As many as a billion people are at danger of Dengue fever with the increase of world temperature.
About a billion people could be newly exposed to disease-carrying mosquitoes towards the tail end of the century due to the increase of global warming. Reported a recent study that tracks the change in temperature globally on a monthly basis.
The news is not good especially for places that have even a slight climate that is convenient for mosquitos. The virus from these mosquitos is known for explosive disease outbreak when the show up at a place convenient for them.
The major challenge confronting global health is the issue of climate change; according to Global Change Geologist Colin J. Carlson, Ph.D., who is a Postdoctoral fellow in Georgetown University’s Biology department, and co-lead author of the recent study. Mosquitos are a major threat. After the Zika outbreak in 2015 in Brasil, there is a growing concern about what comes next.
The wide global disease expansion and redistribution of the mosquito-borne virus transmission risk with an increase in climate change; were published in the open access journal PLOS Neglected Tropical.
Sadie J .Ryan of the University of Florida and Carlson conducted a study on what the outcome will be if Aedes albopictus and Aedes aegypti, the disease-carrying mosquitos move with the global temperature change.
The World Health Organization have described Mosquitoes as one of the world’s deadliest animal with diseases that claim millions of lives every year. Diseases such as the dengue, chikungunya and the zika viruses can all be transmitted to humans through both of mosquitos – the Aedes aegypti and Aedes albopictus. Researchers have also linked a dozen other emerging diseases that will threaten human lives in the next 50 years to these mosquitoes.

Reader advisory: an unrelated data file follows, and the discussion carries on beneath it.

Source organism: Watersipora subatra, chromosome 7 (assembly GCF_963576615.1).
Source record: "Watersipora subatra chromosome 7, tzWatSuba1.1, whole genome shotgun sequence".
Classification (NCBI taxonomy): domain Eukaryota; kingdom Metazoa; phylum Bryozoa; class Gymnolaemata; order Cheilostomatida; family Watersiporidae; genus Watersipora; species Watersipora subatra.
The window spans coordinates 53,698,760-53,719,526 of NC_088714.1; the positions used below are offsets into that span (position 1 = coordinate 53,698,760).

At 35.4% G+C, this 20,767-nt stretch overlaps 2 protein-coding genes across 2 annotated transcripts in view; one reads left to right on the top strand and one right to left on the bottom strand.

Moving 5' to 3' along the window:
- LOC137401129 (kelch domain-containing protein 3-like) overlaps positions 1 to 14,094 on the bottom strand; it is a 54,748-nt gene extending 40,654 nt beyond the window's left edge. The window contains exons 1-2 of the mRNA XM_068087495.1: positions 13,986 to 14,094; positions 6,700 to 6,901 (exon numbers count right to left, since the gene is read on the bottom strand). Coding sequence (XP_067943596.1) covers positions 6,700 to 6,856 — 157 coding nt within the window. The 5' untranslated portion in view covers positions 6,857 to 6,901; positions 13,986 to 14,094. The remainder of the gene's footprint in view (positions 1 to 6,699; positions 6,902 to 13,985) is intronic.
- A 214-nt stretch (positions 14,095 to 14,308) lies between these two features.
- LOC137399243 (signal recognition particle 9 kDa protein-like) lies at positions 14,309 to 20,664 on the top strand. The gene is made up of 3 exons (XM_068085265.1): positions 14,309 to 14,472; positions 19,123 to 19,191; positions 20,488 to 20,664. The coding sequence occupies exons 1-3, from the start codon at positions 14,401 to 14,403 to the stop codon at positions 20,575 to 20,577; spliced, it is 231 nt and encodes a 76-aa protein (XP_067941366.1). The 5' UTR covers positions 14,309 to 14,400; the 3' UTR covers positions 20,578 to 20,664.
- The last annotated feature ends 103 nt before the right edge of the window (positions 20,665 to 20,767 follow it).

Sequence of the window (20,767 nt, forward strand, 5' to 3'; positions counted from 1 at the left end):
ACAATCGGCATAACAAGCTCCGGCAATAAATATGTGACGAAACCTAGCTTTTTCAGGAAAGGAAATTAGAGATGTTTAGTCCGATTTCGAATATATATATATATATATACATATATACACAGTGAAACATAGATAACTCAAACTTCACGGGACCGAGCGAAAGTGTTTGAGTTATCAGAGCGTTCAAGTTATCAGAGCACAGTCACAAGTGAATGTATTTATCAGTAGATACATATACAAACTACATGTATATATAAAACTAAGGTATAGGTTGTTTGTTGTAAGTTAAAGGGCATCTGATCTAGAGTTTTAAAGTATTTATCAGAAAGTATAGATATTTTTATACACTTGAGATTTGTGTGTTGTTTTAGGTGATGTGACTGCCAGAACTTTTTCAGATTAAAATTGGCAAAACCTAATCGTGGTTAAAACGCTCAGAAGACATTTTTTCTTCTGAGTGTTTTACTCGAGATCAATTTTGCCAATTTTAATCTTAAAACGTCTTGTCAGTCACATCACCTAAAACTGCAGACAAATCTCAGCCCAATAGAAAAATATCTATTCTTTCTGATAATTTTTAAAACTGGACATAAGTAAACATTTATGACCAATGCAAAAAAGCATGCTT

According to the scientist, almost the entire world population will be at risk of these diseases in the next 50 years if global warming continues at this pace. The year-round transition is expected in the tropics and seasonal risk globally with increased temperature. Undoubtedly, there’s a greater risk of infection as scientist predicted.
These diseases have already been detected in Florida, a place with a suitable climate. Hence, it is no longer strictly tropical disease as humans carry both bugs and pathogens around the globe; Ryan, who is the associate professor of medical geography at Florida explains.
As Carlson said, the major problem is the risk of transmitting these diseases over the next few decades. Dengue disease will affect places like Europe, North America and other places despite their cold temperature that’s usually uncomfortable for Viruses.
With intense global warming, a greater population of people will be exposed to the deadly Aedes aegypti mosquito. But areas like west African and southeast Asia with worst climate condition will experience a reduction for the Aedes albopictus mosquito. This mosquito is the careers of dengue, Zika, and chikungunya Viruses.
A proper understanding of the risk geographically puts it on the check; says Ryan. A changing number does not necessarily give the answer, we must imagine what it will look like having a world too hot for the Aedes albopictus and the Aedes aegypti mosquitos.
Carlson describes it as bad news if we experience the worse timeline for climate change. Any region too warm to transmit dengue poses a serious threat even to other health sectors.
Monthly temperatures were studied by the team from 2050 to 2080 to project the risk. Although the type of mosquito that will migrate was not predicted, a climate supportive of the spread to an unpreventable degree was accounted.
50 years is quite a long time. Thus, both types of mosquito are expected to spread from region to region. But mostly the Aedes aegypti which spreads more in an urban environment; Carlson said.
This study according to Carlson is the only study that helps in the proper understanding of the future challenges. Also, he described it as a Herculean task ahead. Advance action needs to be taken by finding out pathogen to pathogen and region to region for a global health response in the case of disease outbreak.
Other study authors are Erin A. Mordecai of Stanford University and Leah R. Johnson of Virginia Polytechnic and State University.